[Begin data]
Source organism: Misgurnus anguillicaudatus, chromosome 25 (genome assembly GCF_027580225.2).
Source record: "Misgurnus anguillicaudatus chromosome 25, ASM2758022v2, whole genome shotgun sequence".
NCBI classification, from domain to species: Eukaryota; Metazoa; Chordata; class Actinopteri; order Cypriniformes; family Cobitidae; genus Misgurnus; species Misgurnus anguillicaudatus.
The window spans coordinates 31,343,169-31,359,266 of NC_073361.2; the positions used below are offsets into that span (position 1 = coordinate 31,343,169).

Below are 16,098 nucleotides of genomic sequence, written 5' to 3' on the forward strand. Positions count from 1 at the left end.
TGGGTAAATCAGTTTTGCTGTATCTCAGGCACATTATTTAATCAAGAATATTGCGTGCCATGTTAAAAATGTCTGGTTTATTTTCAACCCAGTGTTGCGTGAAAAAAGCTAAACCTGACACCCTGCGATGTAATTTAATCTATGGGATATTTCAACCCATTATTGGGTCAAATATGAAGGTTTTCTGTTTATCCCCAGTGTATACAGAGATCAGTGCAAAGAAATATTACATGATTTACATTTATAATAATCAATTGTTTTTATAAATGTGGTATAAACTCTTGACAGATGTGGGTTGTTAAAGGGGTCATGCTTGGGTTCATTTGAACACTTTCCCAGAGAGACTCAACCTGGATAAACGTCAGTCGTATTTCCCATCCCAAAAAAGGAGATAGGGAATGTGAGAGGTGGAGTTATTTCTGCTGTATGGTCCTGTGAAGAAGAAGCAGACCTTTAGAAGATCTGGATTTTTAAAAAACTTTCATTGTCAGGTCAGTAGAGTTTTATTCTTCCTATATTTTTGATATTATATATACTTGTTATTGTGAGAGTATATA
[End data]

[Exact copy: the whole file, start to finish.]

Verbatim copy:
Source organism: Misgurnus anguillicaudatus, chromosome 25 (genome assembly GCF_027580225.2).
Source record: "Misgurnus anguillicaudatus chromosome 25, ASM2758022v2, whole genome shotgun sequence".
NCBI classification, from domain to species: Eukaryota; Metazoa; Chordata; class Actinopteri; order Cypriniformes; family Cobitidae; genus Misgurnus; species Misgurnus anguillicaudatus.
The window spans coordinates 31,343,169-31,359,266 of NC_073361.2; the positions used below are offsets into that span (position 1 = coordinate 31,343,169).

Below are 16,098 nucleotides of genomic sequence, written 5' to 3' on the forward strand. Positions count from 1 at the left end.
TGGGTAAATCAGTTTTGCTGTATCTCAGGCACATTATTTAATCAAGAATATTGCGTGCCATGTTAAAAATGTCTGGTTTATTTTCAACCCAGTGTTGCGTGAAAAAAGCTAAACCTGACACCCTGCGATGTAATTTAATCTATGGGATATTTCAACCCATTATTGGGTCAAATATGAAGGTTTTCTGTTTATCCCCAGTGTATACAGAGATCAGTGCAAAGAAATATTACATGATTTACATTTATAATAATCAATTGTTTTTATAAATGTGGTATAAACTCTTGACAGATGTGGGTTGTTAAAGGGGTCATGCTTGGGTTCATTTGAACACTTTCCCAGAGAGACTCAACCTGGATAAACGTCAGTCGTATTTCCCATCCCAAAAAAGGAGATAGGGAATGTGAGAGGTGGAGTTATTTCTGCTGTATGGTCCTGTGAAGAAGAAGCAGACCTTTAGAAGATCTGGATTTTTAAAAAACTTTCATTGTCAGGTCAGTAGAGTTTTATTCTTCCTATATTTTTGATATTATATATACTTGTTATTGTGAGAGTATATA